Growing up, I loved bubble baths because the bubbles were so fun to play with. You could create hairstyles using the bubbles, create facial hair, and so much more. It was wonderful for the imagination but as I got older and bigger, I lost interest in taking baths. I think it has to do with I never had the time I needed to just relax. There was always something more that needed doing.
Now I've reach a point where I have time to enjoy a bubble bath. I prefer making my own since I'm sensitive to certain scents and when I make my own I can choose the scents I have no issue with. Although bar soap has been around since the 1200's, bubble baths are fairly recent.
In the early 1900's people created bubble baths using the bubbles from bars of soaps but someone discovered that by using soap flakes, more bubbles could be created in their baths. Soap flakes became the primary ingredient for bubble baths. In 1936, the American play"The Woman" presented a woman taking a bubble bath as part of it. Then in the 1940's, scriptwriters put bubble baths in TV shows, plays, and movies because they could conceal clothed actors and actresses and have them look naked. At the same time, more people began taking more bubble baths.
In 1950, three women appeared on the cover of Time magazine. They were shown from the top of the breast up and the rest was cloaked in bubbles. By 1959, bubble baths were heavily marketed because someone invented a powdered bubble bath and several different companies released their version including Mr Bubble. These companies marketed bubble baths towards parents and children by creating the image of a trouble free bath time that was now fun. In the early 1970's Mr Bubble released the first liquid bubble bath and by the 1980's bath bombs hit the scene.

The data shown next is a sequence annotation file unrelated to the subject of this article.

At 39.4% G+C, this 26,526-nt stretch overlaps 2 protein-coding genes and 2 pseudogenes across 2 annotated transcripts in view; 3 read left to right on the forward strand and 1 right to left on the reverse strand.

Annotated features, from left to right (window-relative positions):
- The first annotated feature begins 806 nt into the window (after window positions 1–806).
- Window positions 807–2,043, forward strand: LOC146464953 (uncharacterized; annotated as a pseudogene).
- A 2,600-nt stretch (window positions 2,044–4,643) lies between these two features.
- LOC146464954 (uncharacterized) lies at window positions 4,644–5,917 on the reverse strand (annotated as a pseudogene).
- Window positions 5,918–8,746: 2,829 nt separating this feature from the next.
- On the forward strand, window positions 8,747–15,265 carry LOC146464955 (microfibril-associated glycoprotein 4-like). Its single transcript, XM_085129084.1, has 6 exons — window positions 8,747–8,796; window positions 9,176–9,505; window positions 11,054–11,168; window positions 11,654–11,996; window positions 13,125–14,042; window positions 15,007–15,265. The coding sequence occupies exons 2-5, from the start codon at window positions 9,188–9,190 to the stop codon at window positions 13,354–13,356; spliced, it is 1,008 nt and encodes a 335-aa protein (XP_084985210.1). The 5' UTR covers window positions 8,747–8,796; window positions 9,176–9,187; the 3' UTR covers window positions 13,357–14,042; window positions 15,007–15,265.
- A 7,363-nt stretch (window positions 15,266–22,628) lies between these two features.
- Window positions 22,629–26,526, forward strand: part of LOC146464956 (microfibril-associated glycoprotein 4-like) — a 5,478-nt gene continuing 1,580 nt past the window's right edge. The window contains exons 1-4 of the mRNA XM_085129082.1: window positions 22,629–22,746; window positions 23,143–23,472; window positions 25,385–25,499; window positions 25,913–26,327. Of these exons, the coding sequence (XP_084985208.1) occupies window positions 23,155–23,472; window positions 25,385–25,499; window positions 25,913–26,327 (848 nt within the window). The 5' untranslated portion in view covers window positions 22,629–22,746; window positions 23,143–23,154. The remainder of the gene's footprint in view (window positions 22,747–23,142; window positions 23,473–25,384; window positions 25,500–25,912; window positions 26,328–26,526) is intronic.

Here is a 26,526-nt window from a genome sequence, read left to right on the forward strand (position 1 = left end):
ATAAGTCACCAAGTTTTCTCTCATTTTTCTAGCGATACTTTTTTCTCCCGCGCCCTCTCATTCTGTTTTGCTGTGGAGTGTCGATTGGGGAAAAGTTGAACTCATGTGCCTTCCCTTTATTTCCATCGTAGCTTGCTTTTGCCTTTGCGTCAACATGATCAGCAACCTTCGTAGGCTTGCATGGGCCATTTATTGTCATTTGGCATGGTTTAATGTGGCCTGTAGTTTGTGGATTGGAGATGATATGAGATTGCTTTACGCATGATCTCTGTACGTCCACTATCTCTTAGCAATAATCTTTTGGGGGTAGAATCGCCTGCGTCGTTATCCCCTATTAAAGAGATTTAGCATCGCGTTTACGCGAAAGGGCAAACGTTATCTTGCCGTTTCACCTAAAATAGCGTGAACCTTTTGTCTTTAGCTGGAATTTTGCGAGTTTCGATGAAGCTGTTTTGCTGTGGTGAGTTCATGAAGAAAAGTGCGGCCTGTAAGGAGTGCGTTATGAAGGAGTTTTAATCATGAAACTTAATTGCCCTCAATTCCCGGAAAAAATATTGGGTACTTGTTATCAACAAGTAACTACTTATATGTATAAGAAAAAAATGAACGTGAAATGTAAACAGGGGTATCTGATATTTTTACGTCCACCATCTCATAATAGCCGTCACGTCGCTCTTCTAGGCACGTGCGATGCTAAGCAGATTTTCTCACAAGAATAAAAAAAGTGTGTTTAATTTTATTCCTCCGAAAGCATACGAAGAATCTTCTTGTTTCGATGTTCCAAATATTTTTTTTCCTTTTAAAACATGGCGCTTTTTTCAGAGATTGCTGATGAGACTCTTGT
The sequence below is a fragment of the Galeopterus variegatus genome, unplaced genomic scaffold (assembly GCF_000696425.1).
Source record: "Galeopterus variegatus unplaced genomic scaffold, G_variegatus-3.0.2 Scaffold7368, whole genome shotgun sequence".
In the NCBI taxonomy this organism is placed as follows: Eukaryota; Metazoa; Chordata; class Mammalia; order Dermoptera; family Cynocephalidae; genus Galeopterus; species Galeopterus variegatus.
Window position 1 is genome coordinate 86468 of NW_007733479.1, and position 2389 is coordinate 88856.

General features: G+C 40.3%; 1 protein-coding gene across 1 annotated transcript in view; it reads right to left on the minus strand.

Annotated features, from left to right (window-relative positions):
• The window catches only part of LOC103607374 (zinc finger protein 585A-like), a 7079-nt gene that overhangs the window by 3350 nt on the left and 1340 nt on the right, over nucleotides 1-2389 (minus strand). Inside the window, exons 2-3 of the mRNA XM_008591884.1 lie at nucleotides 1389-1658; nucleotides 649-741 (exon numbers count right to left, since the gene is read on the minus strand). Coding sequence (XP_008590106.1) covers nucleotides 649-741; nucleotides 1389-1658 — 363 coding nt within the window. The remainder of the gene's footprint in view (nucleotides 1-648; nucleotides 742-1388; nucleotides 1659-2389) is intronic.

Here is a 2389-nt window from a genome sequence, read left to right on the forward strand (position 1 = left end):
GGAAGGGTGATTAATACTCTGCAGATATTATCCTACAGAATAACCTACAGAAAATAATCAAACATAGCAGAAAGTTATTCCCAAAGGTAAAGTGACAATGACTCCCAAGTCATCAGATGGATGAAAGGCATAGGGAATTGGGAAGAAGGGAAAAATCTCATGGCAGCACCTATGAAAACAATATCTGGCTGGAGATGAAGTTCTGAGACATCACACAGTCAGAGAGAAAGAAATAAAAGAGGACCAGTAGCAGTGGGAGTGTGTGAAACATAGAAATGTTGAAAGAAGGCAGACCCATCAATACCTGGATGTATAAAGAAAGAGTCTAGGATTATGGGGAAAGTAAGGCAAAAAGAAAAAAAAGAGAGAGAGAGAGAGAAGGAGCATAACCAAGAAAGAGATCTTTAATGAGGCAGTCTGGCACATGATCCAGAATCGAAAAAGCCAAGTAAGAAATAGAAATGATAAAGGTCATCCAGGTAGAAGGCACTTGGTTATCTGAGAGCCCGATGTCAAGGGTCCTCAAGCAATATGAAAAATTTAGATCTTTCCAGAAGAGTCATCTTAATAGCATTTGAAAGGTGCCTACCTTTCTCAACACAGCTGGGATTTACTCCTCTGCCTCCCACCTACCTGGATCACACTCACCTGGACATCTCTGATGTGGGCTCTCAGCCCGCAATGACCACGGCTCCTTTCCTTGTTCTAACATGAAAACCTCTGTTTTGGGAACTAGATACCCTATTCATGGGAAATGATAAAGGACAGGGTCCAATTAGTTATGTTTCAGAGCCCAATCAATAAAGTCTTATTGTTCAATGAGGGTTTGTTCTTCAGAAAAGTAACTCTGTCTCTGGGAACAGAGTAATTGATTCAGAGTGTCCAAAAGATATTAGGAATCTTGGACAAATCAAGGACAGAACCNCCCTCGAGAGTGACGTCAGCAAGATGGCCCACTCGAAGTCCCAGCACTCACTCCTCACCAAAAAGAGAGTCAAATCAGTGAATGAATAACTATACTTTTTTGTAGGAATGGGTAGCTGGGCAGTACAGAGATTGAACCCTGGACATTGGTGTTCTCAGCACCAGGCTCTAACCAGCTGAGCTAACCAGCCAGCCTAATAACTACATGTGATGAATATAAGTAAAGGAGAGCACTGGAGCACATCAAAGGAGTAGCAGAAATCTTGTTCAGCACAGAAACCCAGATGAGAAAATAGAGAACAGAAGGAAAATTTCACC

What is nice is that it is easy to make your own bubble bath and it can be done using ingredients you have at home. The first recipe uses 1/2 cup of liquid hand or body soap with one tablespoon of honey and one egg white mixed in. Once the mixture is throughly mixed together, pour it in to the water, under the faucet as you are filling the tub. The honey helps keep your skin hydrated while the egg white helps bubbles last longer.
Another recipe has you mix equal parts of water and Dr Bonners unscented pure Castile soap. Add in Black Sea salt until the liquid is at the constancy you want. You need enough so the bubbles form and the black salt is great for moisturizing dry skin. If you do have dry skin, you might want to mix 1 cup of light oil such was almond with 1/2 cup honey, 1/2 cup liquid hand soap or pure Castile soap, and one teaspoon of vanilla. Mix it together, and use as any other bubble bath. If you want, you can add a couple drops of scents such as lavender, citrus, or flowery depending on what you want.
The best way to make sure you have a great bubble bath is to begin by cleaning out the bathtub because any soap scum or other left over product could interfere with the formation of the bubbles. When using a home made bubble bath, do not expect lots and lots of bubbles. Although floating flower petals seems so romantic, it will not add anything to the bath and they can be so difficult to remove from the bathtub.
Remember to take a bit of time for yourself and a bubble bath is one way to do that. Let me know what you think, I'd love to hear. Have a great day.